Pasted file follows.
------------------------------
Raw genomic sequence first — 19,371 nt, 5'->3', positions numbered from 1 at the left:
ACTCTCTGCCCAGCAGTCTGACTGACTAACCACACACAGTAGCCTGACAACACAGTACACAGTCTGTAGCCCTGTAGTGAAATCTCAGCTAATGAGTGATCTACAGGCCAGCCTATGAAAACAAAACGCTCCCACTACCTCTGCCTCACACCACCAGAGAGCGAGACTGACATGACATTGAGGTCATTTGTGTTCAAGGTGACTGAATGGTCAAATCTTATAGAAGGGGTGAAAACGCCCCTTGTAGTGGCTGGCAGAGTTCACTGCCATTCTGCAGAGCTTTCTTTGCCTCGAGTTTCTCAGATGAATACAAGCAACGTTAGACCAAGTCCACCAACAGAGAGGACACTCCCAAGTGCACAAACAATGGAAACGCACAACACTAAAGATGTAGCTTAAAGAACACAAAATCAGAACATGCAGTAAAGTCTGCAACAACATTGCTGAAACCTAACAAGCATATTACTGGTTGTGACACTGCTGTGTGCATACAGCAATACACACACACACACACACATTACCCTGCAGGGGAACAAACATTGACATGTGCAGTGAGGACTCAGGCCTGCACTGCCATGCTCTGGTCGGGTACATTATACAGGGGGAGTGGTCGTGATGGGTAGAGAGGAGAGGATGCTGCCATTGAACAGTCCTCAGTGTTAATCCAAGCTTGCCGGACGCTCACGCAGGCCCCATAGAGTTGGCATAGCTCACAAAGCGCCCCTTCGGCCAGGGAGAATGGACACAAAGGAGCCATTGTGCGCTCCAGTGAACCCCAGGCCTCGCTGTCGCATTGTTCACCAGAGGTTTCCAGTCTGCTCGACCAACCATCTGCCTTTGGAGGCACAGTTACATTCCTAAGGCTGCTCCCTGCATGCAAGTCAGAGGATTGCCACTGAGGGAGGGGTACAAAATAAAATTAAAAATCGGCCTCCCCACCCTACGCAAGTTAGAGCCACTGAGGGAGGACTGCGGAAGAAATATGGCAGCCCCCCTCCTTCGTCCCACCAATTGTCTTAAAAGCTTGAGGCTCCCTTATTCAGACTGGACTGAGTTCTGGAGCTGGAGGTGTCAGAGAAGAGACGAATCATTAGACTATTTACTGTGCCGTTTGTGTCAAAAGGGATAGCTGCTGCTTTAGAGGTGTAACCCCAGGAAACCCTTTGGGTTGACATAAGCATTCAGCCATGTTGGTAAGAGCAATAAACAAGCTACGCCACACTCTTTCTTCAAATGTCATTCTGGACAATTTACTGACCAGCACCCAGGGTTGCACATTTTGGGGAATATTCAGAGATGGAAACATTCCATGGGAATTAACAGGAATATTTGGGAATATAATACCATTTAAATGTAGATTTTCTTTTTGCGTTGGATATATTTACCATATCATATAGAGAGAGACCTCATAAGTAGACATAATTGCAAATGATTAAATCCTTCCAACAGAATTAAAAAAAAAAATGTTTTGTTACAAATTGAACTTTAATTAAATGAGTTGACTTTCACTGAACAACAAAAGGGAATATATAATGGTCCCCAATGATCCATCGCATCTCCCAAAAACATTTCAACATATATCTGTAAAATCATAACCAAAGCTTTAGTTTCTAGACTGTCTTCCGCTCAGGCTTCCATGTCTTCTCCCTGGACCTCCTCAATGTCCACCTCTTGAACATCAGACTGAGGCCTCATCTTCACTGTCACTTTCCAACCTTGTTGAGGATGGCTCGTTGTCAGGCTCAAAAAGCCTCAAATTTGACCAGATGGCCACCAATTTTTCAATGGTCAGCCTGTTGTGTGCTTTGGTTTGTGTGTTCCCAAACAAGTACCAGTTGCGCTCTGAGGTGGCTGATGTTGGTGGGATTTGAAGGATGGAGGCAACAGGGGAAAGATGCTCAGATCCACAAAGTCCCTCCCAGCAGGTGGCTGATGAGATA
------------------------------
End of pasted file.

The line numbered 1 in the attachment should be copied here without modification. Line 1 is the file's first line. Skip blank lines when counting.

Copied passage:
Raw genomic sequence first — 19,371 nt, 5'->3', positions numbered from 1 at the left: